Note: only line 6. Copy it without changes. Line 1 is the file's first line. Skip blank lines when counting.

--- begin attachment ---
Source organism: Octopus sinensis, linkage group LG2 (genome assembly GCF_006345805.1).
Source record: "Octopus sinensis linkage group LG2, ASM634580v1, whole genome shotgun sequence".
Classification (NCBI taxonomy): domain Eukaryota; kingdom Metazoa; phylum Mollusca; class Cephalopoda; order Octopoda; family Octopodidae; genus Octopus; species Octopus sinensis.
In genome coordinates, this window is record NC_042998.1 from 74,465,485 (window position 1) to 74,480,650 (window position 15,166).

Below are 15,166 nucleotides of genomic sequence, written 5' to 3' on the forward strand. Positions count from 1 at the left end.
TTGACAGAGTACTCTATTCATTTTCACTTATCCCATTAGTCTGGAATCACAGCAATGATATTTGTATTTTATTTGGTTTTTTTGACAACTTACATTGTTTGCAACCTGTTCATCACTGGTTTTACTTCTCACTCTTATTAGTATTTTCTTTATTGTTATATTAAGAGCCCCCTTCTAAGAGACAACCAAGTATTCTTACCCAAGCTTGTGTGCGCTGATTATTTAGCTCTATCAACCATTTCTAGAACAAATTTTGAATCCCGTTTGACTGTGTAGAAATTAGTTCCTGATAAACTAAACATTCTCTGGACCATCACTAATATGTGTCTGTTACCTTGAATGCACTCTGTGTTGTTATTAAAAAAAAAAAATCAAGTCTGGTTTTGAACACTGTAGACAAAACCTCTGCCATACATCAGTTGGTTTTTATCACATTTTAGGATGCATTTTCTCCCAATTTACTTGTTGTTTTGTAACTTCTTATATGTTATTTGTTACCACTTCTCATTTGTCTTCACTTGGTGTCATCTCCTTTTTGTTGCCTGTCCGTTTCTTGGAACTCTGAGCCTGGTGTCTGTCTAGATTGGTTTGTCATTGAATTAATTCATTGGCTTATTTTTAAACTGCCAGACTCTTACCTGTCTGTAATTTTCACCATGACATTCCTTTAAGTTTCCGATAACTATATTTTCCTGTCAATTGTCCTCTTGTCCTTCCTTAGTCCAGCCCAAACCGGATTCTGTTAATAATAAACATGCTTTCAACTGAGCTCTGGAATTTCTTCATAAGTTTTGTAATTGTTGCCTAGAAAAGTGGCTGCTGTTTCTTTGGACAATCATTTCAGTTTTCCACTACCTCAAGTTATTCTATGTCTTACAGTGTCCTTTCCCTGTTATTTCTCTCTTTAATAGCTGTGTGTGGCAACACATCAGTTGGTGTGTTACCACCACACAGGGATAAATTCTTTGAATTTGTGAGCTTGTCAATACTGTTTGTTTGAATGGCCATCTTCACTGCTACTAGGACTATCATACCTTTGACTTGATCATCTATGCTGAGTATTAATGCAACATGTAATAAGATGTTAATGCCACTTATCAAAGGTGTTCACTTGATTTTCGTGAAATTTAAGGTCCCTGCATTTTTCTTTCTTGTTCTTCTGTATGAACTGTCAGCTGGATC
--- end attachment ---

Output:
TTGACAGAGTACTCTATTCATTTTCACTTATCCCATTAGTCTGGAATCACAGCAATGATATTTGTATTTTATTTGGTTTTTTTGACAACTTACATTGTTTGCAACCTGTTCATCACTGGTTTTACTTCTCACTCTTATTAGTATTTTCTTTATTGTTATATTAAGAGCCCCCTTCTAAGAGACAACCAAGTATTCTTACCCAAGCTTGTGTGCGCTGATTATTTAGCTCTATCAACCATTTCTAGAACAAATTTTGAATCCCGTTTGACTGTGTAGAAATTAGTTCCTGATAAACTAAACATTCTCTGGACCATCACTAATATGTGTCTGTTACCTTGAATGCACTCTGTGTTGTTATTAAAAAAAAAAAATCAAGTCTGGTTTTGAACACTGTAGACAAAACCTCTGCCATACATCAGTTGGTTTTTATCACATTTTAGGATGCATTTTCTCCCAATTTACTTGTTGTTTTGTAACTTCTTATATGTTATTTGTTACCACTTCTCATTTGTCTTCACTTGGTGTCATCTCCTTTTTGTTGCCTGTCCGTTTCTTGGAACTCTGAGCCTGGTGTCTGTCTAGATTGGTTTGTCATTGAATTAATTCATTGGCTTATTTTTAAACTGCCAGACTCTTACCTGTCTGTAATTTTCACCATGACATTCCTTTAAGTTTCCGATAACTATATTTTCCTGTCAATTGTCCTCTTGTCCTTCCTTAGTCCAGCCCAAACCGGATTCTGTTAATAATAAACATGCTTTCAACTGAGCTCTGGAATTTCTTCATAAGTTTTGTAATTGTTGCCTAGAAAAGTGGCTGCTGTTTCTTTGGACAATCATTTCAGTTTTCCACTACCTCAAGTTATTCTATGTCTTACAGTGTCCTTTCCCTGTTATTTCTCTCTTTAATAGCTGTGTGTGGCAACACATCAGTTGGTGTGTTACCACCACACAGGGATAAATTCTTTGAATTTGTGAGCTTGTCAATACTGTTTGTTTGAATGGCCATCTTCACTGCTACTAGGACTATCATACCTTTGACTTGATCATCTATGCTGAGTATTAATGCAACATGTAATAAGATGTTAATGCCACTTATCAAAGGTGTTCACTTGATTTTCGTGAAATTTAAGGTCCCTGCATTTTTCTTTCTTGTTCTTCTGTATGAACTGTCAGCTGGATC